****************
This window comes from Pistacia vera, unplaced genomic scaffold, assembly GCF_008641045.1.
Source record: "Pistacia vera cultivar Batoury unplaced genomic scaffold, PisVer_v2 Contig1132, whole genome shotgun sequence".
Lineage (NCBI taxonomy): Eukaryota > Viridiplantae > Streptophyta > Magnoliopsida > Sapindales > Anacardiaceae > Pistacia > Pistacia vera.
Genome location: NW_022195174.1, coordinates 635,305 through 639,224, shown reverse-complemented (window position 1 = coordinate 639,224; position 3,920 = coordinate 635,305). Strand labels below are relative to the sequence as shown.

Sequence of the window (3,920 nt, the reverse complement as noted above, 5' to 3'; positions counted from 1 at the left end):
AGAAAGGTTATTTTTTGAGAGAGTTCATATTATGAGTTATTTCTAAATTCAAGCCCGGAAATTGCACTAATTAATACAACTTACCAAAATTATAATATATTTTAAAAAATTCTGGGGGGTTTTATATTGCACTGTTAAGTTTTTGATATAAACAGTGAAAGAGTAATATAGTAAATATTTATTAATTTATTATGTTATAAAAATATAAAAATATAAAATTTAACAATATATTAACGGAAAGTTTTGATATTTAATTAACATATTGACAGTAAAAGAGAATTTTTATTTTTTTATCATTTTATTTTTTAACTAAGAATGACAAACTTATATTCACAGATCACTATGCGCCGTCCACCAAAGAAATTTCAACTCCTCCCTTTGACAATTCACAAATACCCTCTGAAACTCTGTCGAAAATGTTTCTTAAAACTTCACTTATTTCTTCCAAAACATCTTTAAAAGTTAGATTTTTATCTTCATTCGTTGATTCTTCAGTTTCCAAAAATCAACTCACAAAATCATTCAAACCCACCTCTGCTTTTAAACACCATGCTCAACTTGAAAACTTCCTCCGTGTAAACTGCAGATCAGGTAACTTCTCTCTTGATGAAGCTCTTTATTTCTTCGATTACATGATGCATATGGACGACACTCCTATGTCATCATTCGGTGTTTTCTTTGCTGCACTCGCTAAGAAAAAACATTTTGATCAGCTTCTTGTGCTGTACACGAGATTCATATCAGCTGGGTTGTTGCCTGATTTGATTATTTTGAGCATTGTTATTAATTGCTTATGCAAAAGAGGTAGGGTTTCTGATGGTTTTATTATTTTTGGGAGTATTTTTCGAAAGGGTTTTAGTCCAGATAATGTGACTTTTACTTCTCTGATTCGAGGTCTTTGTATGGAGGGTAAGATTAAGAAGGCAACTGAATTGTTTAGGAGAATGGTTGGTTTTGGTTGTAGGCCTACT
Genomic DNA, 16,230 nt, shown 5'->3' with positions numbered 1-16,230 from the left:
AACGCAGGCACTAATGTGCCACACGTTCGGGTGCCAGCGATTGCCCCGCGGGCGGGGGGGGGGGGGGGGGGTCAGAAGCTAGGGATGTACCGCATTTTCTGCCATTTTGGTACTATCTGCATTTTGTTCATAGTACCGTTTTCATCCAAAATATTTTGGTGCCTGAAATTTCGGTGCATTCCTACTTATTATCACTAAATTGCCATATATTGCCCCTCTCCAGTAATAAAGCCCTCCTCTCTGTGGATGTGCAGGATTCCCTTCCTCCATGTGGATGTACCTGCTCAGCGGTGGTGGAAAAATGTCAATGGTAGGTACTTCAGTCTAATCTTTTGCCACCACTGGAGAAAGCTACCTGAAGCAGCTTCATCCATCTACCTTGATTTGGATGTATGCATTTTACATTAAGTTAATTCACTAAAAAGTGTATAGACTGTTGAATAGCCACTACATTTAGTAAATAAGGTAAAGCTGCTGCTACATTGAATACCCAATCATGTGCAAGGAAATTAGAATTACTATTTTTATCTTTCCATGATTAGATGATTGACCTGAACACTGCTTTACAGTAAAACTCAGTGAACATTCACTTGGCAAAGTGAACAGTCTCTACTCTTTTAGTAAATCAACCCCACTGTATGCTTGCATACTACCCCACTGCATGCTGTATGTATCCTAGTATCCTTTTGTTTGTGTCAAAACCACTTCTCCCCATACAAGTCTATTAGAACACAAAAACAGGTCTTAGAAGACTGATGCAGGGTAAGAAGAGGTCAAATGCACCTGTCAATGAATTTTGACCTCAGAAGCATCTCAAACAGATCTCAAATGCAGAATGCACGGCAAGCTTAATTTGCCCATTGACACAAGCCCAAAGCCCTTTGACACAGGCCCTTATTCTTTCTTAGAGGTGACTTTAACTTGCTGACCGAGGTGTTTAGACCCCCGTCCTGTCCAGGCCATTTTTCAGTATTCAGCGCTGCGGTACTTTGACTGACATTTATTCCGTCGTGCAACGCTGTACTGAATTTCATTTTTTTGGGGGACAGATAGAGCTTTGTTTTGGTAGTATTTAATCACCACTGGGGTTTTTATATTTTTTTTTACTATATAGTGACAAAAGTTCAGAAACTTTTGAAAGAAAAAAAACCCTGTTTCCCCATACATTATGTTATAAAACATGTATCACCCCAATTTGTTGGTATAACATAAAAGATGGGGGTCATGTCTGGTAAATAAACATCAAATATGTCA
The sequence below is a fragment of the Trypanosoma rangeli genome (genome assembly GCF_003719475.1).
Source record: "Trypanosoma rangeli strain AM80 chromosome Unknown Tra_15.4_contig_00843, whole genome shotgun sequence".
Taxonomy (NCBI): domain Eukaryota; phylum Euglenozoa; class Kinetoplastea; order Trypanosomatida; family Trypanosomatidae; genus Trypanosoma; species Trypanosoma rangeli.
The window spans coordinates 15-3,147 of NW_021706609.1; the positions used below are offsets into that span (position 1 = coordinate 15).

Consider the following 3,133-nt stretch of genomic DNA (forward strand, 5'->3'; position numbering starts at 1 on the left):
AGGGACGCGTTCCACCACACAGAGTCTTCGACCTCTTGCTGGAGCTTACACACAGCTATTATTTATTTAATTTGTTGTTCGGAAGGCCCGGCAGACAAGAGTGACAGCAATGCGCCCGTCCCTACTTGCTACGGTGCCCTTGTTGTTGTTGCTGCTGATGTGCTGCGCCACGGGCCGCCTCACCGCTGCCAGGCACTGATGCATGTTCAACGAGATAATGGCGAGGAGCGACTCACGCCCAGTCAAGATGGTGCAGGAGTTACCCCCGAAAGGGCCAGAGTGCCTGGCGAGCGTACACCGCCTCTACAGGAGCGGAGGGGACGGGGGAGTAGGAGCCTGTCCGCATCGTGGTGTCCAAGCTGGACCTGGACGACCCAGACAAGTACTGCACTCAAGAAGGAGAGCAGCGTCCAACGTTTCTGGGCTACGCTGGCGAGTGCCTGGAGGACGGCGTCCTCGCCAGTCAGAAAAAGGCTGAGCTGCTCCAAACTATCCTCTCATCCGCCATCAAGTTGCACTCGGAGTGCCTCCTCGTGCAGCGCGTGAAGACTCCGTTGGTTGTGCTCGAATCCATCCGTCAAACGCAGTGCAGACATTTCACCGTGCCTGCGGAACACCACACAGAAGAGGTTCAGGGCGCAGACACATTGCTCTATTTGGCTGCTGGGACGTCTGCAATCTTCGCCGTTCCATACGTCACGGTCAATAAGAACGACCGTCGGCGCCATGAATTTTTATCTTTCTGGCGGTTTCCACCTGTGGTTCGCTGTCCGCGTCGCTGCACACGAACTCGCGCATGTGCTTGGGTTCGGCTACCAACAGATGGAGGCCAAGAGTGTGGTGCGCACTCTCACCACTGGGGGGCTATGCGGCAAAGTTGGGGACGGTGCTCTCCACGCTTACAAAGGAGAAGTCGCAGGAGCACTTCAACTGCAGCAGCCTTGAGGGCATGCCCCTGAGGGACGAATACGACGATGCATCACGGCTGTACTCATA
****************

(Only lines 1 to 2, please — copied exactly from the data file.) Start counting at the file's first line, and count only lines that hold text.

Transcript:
This window comes from Pistacia vera, unplaced genomic scaffold, assembly GCF_008641045.1.
Source record: "Pistacia vera cultivar Batoury unplaced genomic scaffold, PisVer_v2 Contig1132, whole genome shotgun sequence".